The plaintiff's intestate, a boy about five years old, while in the highway, was struck and killed by the defendants' wagon, and the defendants were charged with having caused the injury through the negligence of their driver. They had a verdict, and from the judgment thereon the plaintiff appealed, assigning error in the charge as made and in the failure of the court to charge as requested. Held: — 1. That in so far as the requests to charge correctly stated material propositions of law, they were all adequately and fully met by the trial judge in his instructions and comments to the jury. 2. That the suggestion of the court, to the effect that while pedestrians and teams had equal rights in the highway, you would not ordinarily expect teams to travel on the sidewalks, or pedestrians to walk lengthwise of the street, was pertinent and helpful in passing upon the respective claims of the parties. 3. That the fact that young children did not ordinarily have an appreciation of danger was one so commonly known that it was bound to be considered by the jury, whether specifically stated in the instructions or not. 4. That the instructions to the effect that the defendants' driver was bound to be vigilant in his lookout, but whether he should look ahead or sideways depended upon the circumstances and the situation, — was pertinent and proper in view of the respective claims of the parties as to how the accident occurred. 5. That a reference to the claims of the plaintiff, as his "theory" of how the accident happened, was not belittling or prejudicial to his case, but was the customary form of expression used by trial courts in stating the position of the respective parties upon the evidence. 6. That although the credibility of the plaintiff's claims might have been affected by the pertinent considerations addressed to the jury, the court was well within its prerogative in making them.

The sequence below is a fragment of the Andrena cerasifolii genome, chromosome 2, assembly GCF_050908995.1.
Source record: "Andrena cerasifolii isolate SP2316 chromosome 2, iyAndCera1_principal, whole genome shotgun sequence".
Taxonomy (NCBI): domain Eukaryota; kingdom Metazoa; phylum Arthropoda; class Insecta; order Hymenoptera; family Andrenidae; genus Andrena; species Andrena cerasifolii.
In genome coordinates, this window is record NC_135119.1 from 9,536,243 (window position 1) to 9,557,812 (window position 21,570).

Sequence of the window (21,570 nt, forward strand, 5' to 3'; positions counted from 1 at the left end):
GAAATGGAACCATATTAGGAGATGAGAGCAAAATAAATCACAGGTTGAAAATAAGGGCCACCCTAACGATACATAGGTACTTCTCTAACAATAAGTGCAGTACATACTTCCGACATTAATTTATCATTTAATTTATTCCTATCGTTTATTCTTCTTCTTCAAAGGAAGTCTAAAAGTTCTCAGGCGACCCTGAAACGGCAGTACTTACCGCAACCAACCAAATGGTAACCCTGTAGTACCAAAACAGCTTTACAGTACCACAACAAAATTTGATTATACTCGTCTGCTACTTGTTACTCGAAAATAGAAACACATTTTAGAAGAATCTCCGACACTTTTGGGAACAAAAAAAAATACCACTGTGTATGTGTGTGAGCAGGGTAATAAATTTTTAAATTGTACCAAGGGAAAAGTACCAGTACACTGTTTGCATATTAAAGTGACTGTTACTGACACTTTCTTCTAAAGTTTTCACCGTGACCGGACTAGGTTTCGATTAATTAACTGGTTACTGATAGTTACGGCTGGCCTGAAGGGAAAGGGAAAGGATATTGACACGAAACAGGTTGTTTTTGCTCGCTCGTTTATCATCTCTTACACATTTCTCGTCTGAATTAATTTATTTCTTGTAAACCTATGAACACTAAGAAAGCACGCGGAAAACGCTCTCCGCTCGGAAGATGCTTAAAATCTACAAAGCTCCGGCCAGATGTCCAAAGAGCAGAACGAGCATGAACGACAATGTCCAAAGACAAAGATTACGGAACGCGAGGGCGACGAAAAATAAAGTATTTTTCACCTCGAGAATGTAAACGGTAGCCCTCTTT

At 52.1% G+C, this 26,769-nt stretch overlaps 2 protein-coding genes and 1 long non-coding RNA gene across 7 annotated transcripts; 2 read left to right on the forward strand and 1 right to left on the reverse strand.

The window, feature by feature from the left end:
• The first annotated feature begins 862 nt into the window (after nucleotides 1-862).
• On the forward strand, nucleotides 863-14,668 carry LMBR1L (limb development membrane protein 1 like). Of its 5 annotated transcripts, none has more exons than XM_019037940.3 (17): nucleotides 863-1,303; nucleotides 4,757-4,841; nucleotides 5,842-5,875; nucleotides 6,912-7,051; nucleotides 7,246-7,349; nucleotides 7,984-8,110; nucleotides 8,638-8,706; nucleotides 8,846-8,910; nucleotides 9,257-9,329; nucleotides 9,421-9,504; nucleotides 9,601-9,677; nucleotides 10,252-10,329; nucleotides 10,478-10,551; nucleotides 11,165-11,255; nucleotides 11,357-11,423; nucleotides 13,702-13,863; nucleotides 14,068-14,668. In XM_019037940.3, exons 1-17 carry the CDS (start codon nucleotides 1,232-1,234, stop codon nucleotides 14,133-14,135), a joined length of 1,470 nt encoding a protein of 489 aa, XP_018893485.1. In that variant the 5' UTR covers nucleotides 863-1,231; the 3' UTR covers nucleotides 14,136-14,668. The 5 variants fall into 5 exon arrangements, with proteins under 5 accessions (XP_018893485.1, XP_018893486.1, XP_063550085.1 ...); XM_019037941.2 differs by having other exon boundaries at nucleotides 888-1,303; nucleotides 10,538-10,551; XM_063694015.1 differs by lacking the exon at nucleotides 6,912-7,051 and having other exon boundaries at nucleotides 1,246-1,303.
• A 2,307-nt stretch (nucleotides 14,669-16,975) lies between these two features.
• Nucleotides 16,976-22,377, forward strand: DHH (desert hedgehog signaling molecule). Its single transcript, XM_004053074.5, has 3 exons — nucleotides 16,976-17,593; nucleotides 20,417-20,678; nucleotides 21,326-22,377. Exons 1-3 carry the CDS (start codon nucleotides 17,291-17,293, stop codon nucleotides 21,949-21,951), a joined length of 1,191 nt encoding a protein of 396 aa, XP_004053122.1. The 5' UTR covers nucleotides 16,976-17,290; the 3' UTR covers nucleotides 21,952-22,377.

Argued April 15th, 1919
Decided July 16th, 1919.
ACTION to recover damages for negligently running into and killing the plaintiff's intestate, brought to the Superior Court in New Haven County and tried to the jury before Gager, J.; verdict and judgment for the defendants, and appeal by the plaintiff. No error.
Upon the trial to the jury the plaintiff offered evidence to prove: that Myrtle Avenue at the point of the accident was thickly populated and having large numbers of children in the neighborhood; that the defendants' team was coming up Myrtle Avenue close to the right-hand curb at a fast walk and that just prior to the accident the driver on the front seat had his head turned to the left and was looking forward or to the movements of the horse, while the reins lay in his lap; that apparently he was watching some small boys running after a peddler's wagon; that just after passing the peddler the defendants' team swerved to the left, and at this time the plaintiff's intestate ran across the street in front of the horse and, turning down the street, was hit by the left front wheel of defendants' team; that the driver was not looking ahead or paying attention to where his team was going, but was watching some boys pulling shoes out of the peddler's wagon; that at the time of the accident the street was unobstructed, and the cause of the accident was the failure of the driver to keep a proper lookout, and allowing his horse to swerve to the left and thus hit the plaintiff's intestate.